Some fish get more respect than others. The media are filled with recipes for cod, halibut, trout, salmon, sea bass, snapper and tilapia.
What about the striped bass*, a coastal water denizen that happens to be the state fish of Maryland, Rhode Island and South Carolina, and the state saltwater fish of New Hampshire, New York and Virginia?
Native to the coasts of eastern North America, the bass live as far north as the St. Lawrence River in Canada to the St. Johns River in northern Florida. They are also found throughout the northern Gulf of Mexico.
Once fished to dangerously low levels, the population has recovered and is now found in record numbers. Right now, an abundance of wild striped bass from Maryland and Virginia are in markets. Plentitude means lower prices, so they’re a great buy.
*Also called Atlantic striped bass, linesiders, rockfish and stripers, among other names.
Striped bass are also farmed in a hybrid of striped bass and white bass. But there’s no need to look for farmed fish when the real deal is waiting for you. (See a discussion of the difference between wild and farmed fish.)
Thanks to Euro USA Fresh Seafood for this ultra-easy recipe. Pair it with a sauvignon blanc or a Chablis.
1. Take the fish out of the refrigerator 10 to 15 minutes before preparing.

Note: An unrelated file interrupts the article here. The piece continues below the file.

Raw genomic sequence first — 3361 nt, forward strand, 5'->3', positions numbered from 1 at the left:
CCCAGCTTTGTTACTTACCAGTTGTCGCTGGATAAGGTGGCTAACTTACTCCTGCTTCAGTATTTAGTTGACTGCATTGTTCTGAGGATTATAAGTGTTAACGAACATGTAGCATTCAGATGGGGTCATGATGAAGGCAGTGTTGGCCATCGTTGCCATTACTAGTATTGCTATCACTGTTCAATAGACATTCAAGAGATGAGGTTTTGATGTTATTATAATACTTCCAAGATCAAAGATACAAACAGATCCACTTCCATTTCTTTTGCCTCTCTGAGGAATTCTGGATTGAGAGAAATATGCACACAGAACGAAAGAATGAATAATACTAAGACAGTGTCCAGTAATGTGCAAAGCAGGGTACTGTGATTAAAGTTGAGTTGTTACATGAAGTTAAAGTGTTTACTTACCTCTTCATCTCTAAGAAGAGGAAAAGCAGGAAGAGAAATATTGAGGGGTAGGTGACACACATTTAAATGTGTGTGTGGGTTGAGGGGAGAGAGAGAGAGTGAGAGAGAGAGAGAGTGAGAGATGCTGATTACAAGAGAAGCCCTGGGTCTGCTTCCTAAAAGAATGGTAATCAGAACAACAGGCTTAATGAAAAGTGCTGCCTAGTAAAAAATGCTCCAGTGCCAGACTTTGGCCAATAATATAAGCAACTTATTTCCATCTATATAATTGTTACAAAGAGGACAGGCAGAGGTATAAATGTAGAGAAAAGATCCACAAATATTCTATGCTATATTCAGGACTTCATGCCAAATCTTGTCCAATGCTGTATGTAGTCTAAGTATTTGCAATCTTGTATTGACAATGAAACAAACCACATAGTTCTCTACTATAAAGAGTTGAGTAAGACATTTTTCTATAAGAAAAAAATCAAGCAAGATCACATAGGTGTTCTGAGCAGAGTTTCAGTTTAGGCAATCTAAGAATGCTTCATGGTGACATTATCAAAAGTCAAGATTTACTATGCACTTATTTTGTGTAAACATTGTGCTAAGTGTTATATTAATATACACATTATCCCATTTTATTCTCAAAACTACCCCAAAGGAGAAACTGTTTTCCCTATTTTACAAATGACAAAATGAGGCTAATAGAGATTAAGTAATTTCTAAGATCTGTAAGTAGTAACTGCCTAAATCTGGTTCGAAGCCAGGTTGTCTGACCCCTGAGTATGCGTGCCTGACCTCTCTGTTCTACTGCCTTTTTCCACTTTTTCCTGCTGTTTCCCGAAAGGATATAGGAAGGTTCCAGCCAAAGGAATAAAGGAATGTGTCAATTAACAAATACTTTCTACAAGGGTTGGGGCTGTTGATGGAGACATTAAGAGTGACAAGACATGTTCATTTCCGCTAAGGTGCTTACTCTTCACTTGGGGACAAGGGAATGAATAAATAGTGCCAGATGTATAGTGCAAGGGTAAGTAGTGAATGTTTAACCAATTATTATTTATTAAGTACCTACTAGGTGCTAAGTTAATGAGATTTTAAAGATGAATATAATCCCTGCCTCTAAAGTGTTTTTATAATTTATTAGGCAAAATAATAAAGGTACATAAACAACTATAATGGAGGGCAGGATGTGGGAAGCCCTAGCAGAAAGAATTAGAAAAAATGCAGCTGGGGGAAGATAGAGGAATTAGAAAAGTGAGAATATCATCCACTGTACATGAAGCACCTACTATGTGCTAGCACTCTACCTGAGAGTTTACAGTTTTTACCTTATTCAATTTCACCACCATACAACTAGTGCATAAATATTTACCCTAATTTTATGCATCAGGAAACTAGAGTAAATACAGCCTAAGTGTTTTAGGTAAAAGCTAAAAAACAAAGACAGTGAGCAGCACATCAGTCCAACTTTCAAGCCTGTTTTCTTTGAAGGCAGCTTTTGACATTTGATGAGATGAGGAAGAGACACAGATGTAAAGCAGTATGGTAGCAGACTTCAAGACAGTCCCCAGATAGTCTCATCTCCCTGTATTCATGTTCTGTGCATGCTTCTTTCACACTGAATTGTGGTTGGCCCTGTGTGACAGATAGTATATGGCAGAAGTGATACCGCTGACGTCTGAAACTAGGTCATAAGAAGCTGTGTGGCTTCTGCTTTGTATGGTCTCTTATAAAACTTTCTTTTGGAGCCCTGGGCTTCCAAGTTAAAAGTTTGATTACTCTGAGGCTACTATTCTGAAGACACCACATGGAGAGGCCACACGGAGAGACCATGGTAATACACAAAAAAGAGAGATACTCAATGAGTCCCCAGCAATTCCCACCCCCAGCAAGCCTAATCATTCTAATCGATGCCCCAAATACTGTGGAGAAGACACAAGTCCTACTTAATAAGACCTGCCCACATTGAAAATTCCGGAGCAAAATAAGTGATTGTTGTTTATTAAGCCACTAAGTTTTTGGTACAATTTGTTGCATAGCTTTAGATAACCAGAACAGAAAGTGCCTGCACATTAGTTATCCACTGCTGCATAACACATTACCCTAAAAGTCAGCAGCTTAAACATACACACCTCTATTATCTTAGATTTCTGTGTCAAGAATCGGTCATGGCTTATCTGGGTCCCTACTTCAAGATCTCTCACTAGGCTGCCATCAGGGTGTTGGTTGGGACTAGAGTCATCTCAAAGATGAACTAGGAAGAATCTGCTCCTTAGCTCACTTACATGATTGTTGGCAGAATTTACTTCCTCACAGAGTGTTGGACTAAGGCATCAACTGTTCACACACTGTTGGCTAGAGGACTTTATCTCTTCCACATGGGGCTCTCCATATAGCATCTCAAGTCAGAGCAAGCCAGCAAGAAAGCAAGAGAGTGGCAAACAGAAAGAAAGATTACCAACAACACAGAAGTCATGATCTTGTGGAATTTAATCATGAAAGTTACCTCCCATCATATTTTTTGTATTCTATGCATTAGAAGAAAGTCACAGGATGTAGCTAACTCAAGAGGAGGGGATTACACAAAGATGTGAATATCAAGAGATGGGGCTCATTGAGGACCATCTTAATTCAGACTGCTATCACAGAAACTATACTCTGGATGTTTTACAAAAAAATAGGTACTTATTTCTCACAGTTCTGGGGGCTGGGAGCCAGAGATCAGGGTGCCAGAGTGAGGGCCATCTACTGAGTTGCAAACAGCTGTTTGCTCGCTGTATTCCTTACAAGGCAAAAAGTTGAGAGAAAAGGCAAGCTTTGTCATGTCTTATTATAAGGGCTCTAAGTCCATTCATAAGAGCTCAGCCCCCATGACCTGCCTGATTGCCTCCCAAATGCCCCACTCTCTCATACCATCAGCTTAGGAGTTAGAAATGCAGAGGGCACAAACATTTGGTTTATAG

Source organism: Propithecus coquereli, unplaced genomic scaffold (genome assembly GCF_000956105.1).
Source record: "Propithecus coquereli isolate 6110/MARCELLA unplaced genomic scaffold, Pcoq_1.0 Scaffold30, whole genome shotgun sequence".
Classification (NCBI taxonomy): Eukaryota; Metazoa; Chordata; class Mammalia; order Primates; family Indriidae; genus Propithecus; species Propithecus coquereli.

2. Pat the skin dry with a paper towel and season the fish on both sides with salt and pepper.
3. Heat olive oil in a large sauté pan over high heat.
4. Coat the bottom of another slightly smaller sauté pan with olive oil (you can use a less expensive oil here—it’s just to keep the pan from burning). Gently place fish fillets skin side down in the larger sauté pan and place the smaller sauté pan directly on top of the fish. This technique creates a lovely crispy fish skin by gently pressing the skin of the bass onto the bottom of the sauté pan.
5. After a couple of minutes, remove the top sauté pan to allow steam to escape and the skin to become very crispy.
6. As fish cooks, it turns from translucent to opaque. Cook the fish two-thirds of the way on the skin side and flip it over for the last third of the cooking time. The rule for fish is about 7 to 8 minutes per inch of thickness, a little less if you like your fish more on the rare side (as we do!).
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